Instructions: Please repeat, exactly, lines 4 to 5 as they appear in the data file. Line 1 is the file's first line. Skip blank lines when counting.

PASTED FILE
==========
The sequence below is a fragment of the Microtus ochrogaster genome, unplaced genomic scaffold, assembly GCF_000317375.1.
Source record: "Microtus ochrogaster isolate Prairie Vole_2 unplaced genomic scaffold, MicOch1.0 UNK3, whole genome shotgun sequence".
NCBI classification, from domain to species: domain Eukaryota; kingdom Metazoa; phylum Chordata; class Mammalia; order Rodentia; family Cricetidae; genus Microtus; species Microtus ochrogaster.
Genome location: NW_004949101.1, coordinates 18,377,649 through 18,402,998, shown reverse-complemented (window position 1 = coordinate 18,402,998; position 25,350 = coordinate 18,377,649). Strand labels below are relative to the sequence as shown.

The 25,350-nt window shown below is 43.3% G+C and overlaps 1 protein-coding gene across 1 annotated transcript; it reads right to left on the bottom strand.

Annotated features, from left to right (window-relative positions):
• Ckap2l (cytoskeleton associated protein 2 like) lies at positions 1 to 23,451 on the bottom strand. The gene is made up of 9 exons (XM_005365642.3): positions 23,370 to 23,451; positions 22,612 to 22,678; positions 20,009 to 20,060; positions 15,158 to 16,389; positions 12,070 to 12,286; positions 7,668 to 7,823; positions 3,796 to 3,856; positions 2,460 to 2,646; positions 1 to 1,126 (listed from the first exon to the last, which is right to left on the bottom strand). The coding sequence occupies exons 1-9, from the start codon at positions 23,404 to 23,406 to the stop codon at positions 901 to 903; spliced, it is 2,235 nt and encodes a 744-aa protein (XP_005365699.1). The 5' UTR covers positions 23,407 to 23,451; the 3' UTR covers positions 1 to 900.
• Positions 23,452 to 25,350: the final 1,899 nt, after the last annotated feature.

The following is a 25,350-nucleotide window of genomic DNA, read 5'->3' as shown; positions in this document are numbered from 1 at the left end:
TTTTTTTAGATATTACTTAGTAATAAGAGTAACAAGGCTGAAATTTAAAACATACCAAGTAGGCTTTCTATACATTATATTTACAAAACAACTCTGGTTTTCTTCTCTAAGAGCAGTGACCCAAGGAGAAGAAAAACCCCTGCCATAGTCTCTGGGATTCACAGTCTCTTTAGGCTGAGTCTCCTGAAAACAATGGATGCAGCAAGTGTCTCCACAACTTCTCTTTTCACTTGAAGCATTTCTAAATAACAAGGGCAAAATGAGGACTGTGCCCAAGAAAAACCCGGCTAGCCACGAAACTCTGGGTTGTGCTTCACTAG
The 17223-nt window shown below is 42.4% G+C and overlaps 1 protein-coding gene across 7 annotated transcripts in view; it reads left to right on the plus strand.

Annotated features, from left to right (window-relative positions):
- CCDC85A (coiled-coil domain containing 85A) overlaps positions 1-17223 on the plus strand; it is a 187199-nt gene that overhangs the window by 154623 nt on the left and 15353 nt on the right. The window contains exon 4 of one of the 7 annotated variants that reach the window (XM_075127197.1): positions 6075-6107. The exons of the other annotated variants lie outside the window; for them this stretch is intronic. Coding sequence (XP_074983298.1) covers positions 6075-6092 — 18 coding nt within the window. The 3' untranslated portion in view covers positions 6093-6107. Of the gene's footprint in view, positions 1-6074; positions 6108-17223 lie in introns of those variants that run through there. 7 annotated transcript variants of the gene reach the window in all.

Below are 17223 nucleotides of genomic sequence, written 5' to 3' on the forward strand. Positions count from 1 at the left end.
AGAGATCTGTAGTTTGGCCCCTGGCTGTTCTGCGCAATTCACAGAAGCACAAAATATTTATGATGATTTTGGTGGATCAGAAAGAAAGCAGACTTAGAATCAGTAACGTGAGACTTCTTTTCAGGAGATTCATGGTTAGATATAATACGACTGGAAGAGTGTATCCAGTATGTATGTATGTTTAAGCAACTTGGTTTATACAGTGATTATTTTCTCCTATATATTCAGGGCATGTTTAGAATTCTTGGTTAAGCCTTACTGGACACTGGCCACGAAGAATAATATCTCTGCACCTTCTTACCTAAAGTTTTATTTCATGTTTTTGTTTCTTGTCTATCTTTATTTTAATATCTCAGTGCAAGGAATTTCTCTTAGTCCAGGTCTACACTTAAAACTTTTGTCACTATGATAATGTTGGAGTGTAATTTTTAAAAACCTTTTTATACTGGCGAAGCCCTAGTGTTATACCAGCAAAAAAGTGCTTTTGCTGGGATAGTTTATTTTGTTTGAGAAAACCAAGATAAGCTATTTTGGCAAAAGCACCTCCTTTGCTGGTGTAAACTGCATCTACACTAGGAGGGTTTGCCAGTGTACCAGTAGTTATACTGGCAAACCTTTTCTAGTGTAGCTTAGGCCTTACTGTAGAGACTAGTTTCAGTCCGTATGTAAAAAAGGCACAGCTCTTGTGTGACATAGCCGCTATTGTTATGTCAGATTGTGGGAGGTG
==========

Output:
Genome location: NW_004949101.1, coordinates 18,377,649 through 18,402,998, shown reverse-complemented (window position 1 = coordinate 18,402,998; position 25,350 = coordinate 18,377,649). Strand labels below are relative to the sequence as shown.

The 25,350-nt window shown below is 43.3% G+C and overlaps 1 protein-coding gene across 1 annotated transcript; it reads right to left on the bottom strand.